ZZ plants (Zamioculcas zamiifolia) grow slowly, so they don’t need frequent pruning, in my experience. If your plant looks leggy, has damaged or withered stems, or has a disease, it’s a good idea to trim off affected areas using sterilized plant snips. I find the best time to prune and trim ZZ plants is either spring or summer, during their active growing season, when they can bounce back to full health rapidly. In this guide, I’ll run through how I trim and prune my ZZ plant collection at home.
Pruning and Plant Health, Growth, and Maintenance
As an indoor gardener, you already know how important it is to provide your plants with optimal growing conditions, such as a well-draining soil mix, indirect light, and not too much water. But did you know that plant health can be affected by pruning, as well?
Pruning, also known as pinching, can help keep your plants healthy by removing dead or diseased foliage or stems. Pruning can also help control the size of a plant so that it continues to thrive in a particular space.
Pruning also keeps a plant looking attractive and can be used to rid plants of excessive, uneven, or leggy growth for aesthetic reasons. Let’s dive deeper into how pruning can affect plant health, growth, and maintenance.
Pruning impacts plant health in several ways. Getting rid of diseased, dead, infested, or drooping ZZ plant foliage or yellow leaves helps reduce the risk of further disease or pests. This is especially relevant when bacterial or viral infections are involved.
Why does pruning help plants heal? Because when a plant is damaged, it puts much of its energy into trying to heal. This takes resources away from growth.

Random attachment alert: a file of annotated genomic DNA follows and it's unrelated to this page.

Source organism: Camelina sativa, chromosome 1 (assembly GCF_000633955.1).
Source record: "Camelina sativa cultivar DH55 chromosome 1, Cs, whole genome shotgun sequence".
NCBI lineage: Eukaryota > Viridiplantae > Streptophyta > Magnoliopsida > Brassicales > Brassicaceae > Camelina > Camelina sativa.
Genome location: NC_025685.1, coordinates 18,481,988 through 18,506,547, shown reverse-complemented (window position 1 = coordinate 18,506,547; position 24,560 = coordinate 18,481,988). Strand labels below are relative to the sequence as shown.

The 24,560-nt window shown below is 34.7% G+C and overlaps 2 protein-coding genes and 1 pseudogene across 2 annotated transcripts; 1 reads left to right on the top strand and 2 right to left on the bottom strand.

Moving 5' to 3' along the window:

As for pests, insects may hide in or feed on dead or damaged foliage. Removing it takes away their hiding places and food sources. Finally, pruning can help increase airflow, which reduces the risk of root rot and mold.
Often, plants grow unevenly. This can be especially pronounced when one side of a plant gets more light than the other. Plants that don’t receive enough light can also start to look leggy. Pruning helps to even out growth, making a plant look more symmetrical and aesthetically pleasing.
You can also use pruning to control a plant’s size. Though ZZ plants grow slowly, they can still reach heights up to 4 feet tall and widths to 3 feet. If this is too big for your space, pruning can help get the ZZ plant back down to a manageable size.
Finally, pruning helps with the general maintenance of indoor plants. Though it may seem strange that cutting a plant back can help it get bigger, pruning can actually make your plant grow thicker foliage.
When you make a cut in the plant, it produces a growth hormone known as auxin. This hormone encourages new growth. This may result in a bushier-looking plant with thicker foliage.
How Fast ZZ Plants Grow Indoors
When grown indoors in optimal conditions – which include temperatures between 65 and 85 degrees F, humidity levels from 40 to 50 percent, indirect light, well-draining soil, and never overwatering – ZZ plants can reach heights up to 4 feet. They may grow to 3 feet wide.
ZZ plants grow very slowly. During their growing season, spring and early summer, they may grow more quickly, with new stems growing a few inches per month. But during the rest of the year, they grow very slowly, with growth almost stopping completely during the colder months.
Best Time of Year to Prune